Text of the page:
In any given workplace, there’s a moment where a person can feel afraid to speak up. That moment of indecision is heightened for an employee who is Black, Asian, Mixed Race or of another ethnically diverse background. This can be challenging for allies too.
It can be a situation where a person questions whether to discuss an idea, raise an issue or to point out something to their colleagues. But if an employer creates an environment where people don’t feel safe or supported to express their views, then that’s not a safe workspace at all. And when only 66 per cent of Black employees feel they can be themselves at work, that’s a serious problem, and what’s more, it’s a safety issue that any organisation needs to tackle.
Compounded with this is the fact that Black, Asian, Mixed Race and other ethnically diverse communities face microaggressions every day, including at work. It’s so easy for people to feel disliked, unappreciated or unwanted and it’s worse when a person doesn’t feel comfortable to speak up at work.
Managers should be the reliable go-between between employees and senior management, but the fact is that managers aren’t perfect, and our Race at Work 2018 survey found that 28 per cent of black employees reported having witnessed or experienced racial harassment from managers, compared to only 13 per cent of white employees.
Ultimately the issue is that workplaces today face a problem of unsafe spaces, where Black, Asian Mixed Race and other ethnically diverse employees don’t feel comfortable being themselves at work. So how do we fix that?
It starts with changing behaviour
What we want to see is employers change their attitudes, behaviours and practices at work, so that employees feel comfortable about speaking up, sharing their experiences, and calling out instances of racial inequality (when and if they happen) at work. Don’t be afraid to ask questions, or to admit you don’t have all the answers. Black, Asian, Mixed Race and other ethnically diverse colleagues need allies, and one way to do that is for managers and leaders to be open-minded.
First, educate your staff. Take the time to teach your managers to watch out for microaggressions and instances of non-inclusive behaviours at work, and to practice more open communication with their teams. It comes down to training your managers to be respectful and mindful of the pressures employees face at work, and to listen to their colleagues with an open and empathetic approach. Black, Asian, Mixed Race and other ethnically diverse women can easily feel overlooked and marginalised by their gender and ethnicity, and so it’s important for colleagues to respect this and be supportive.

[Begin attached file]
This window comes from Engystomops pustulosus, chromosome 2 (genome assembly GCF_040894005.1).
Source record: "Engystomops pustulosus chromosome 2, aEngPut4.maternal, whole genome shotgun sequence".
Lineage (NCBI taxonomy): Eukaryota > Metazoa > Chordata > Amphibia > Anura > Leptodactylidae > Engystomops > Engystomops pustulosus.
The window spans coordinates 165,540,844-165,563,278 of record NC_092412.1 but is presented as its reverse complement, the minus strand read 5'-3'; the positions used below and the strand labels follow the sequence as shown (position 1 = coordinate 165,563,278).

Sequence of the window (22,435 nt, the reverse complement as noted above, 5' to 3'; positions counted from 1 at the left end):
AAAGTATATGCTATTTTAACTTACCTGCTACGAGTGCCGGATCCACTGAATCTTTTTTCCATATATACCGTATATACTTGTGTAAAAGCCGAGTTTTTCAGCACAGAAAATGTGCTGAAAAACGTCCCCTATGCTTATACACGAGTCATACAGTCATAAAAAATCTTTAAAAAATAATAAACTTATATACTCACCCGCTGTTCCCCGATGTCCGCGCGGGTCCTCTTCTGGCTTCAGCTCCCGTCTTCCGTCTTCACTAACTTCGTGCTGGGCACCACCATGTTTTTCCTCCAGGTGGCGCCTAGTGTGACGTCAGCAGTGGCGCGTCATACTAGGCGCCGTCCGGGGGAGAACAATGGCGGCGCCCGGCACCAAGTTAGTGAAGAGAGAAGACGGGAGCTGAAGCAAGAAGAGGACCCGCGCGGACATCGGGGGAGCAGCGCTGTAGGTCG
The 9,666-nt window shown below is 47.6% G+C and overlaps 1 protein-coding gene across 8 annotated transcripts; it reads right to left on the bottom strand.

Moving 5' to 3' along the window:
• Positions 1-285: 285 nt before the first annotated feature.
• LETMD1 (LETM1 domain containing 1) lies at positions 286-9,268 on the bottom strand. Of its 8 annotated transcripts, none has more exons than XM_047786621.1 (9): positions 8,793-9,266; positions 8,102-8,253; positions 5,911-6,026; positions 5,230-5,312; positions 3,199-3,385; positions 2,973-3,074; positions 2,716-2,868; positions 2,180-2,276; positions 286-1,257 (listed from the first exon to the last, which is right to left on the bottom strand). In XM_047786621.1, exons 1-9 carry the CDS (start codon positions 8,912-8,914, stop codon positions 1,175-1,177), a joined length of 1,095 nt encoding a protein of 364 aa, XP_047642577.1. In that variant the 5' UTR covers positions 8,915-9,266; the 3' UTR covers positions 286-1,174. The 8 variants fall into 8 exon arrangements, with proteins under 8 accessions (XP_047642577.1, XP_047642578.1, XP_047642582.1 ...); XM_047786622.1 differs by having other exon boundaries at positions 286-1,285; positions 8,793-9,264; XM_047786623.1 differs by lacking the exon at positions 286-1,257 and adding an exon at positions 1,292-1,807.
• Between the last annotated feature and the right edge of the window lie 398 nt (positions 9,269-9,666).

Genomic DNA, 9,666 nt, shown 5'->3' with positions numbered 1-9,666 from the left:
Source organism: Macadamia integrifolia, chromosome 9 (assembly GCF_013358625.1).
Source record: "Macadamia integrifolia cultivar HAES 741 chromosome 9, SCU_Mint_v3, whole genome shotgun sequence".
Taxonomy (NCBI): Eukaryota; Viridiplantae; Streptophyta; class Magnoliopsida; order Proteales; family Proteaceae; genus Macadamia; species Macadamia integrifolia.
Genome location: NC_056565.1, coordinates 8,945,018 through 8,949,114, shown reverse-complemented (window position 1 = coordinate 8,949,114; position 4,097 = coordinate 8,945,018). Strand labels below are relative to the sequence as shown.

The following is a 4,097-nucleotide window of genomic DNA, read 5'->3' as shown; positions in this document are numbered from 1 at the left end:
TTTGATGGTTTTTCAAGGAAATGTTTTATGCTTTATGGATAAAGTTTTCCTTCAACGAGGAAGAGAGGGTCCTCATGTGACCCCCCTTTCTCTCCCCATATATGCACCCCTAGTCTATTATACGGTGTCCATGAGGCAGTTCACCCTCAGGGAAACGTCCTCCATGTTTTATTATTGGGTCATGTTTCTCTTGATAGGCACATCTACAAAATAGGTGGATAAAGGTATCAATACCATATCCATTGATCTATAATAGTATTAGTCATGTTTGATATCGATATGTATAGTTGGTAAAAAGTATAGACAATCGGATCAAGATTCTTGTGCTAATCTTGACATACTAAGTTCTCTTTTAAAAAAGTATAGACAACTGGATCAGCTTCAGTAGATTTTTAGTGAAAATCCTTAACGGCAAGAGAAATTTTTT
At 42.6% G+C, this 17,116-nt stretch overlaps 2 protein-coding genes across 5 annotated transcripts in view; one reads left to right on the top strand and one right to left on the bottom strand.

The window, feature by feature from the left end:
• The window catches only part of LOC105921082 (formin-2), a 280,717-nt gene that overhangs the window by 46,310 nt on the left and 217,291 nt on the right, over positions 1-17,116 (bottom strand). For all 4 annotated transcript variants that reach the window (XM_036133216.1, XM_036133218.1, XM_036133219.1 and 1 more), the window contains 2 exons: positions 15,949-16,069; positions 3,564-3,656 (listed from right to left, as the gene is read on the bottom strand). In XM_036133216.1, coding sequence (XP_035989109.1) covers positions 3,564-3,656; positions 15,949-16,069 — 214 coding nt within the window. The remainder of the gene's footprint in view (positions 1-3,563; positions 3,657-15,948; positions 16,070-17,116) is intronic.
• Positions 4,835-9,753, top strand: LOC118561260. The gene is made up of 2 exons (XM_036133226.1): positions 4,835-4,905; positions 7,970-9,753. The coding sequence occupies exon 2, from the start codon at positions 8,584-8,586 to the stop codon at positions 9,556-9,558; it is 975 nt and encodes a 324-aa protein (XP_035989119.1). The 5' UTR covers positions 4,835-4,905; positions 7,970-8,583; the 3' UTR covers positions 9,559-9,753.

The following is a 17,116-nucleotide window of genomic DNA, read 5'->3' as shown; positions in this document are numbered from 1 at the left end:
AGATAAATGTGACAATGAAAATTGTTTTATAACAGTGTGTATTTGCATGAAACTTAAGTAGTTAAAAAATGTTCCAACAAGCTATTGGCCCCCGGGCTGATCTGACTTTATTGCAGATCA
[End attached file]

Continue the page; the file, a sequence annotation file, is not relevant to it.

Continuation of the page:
One great example of how this can be achieved is by Santander, who sponsored a rapid evidence review, What can employers do to foster inclusive culture?, which was prepared by the Global Institute for Women’s Leadership at King’s College London for Business in the Community. The review conducted research into what works and what doesn’t for diversity training at businesses, and found that one-on-one training proved ineffective, but organising diversity training for groups that involves role playing and games works, and leads to more civility and understanding, and reduces stereotypes at work.
Recognise the merit of your colleagues. Similarly, there is an underrepresentation of Black, Asian, Mixed Race and other ethnically diverse women in management and senior leadership roles in business. Team leaders and managers should take the time to recognise the expertise and merit of these women’s ideas at work and give credit where it is due.
Ensure your recruitment practices are fair. When advertising new vacancies, use language that is inclusive and respectful. Take the time to ensure that your company’s recruitment selection process is transparent and focused on inclusion. It’s a fact that 33 per cent of Black employees feel that their ethnicity will be a barrier to their next career move; in contrast to only one per cent of white employees sharing the same opinion. That’s an issue of recruitment that can be fixed.
Report your ethnicity pay gap data. Companies are making an effort to report their ethnicity pay gap information, and that’s a telling sign in itself. As more companies show transparency in how their colleagues are paid and how this stacks up against the diversity of their organisations, reporting your ethnicity pay gap data can help show your commitment to diversity and inclusion, and even if it’s not a pretty picture, it is a step towards transparency. Reporting will demonstrate to your employees that you care and are prioritising inclusion, and it can show where you need to reassess your pay structure for roles.
Sign up to the Race at Work Charter.
I encourage businesses to embrace inclusivity and sign up to Business in the Community’s Race at Work Charter. This is a public commitment to being
an inclusive employer, dedicated to supporting the equality of colleagues
at all levels within the organisation.
By following the recommendations in this charter, employers will take positive steps towards becoming more inclusive, and taking a stance on racism at work.
Ultimately it comes down to treating colleagues with the same level of respect you would want yourself, and that starts by open communication, actively listening to your colleagues, asking questions and being open about your lack of knowledge or awareness. Employers need to create a workplace where their colleagues feel safe to speak up without repercussions and introduce a culture of inclusion and respect. Racial inequality is a business problem, and together we can tackle it, one conversation at a time.
Sign the Race at Work Charter and access free BITC guidance and toolkits on achieving race equality at work at: bitc.org.uk/race
Sandra Kerr CBE is Race director at Business in the Community (BITC)
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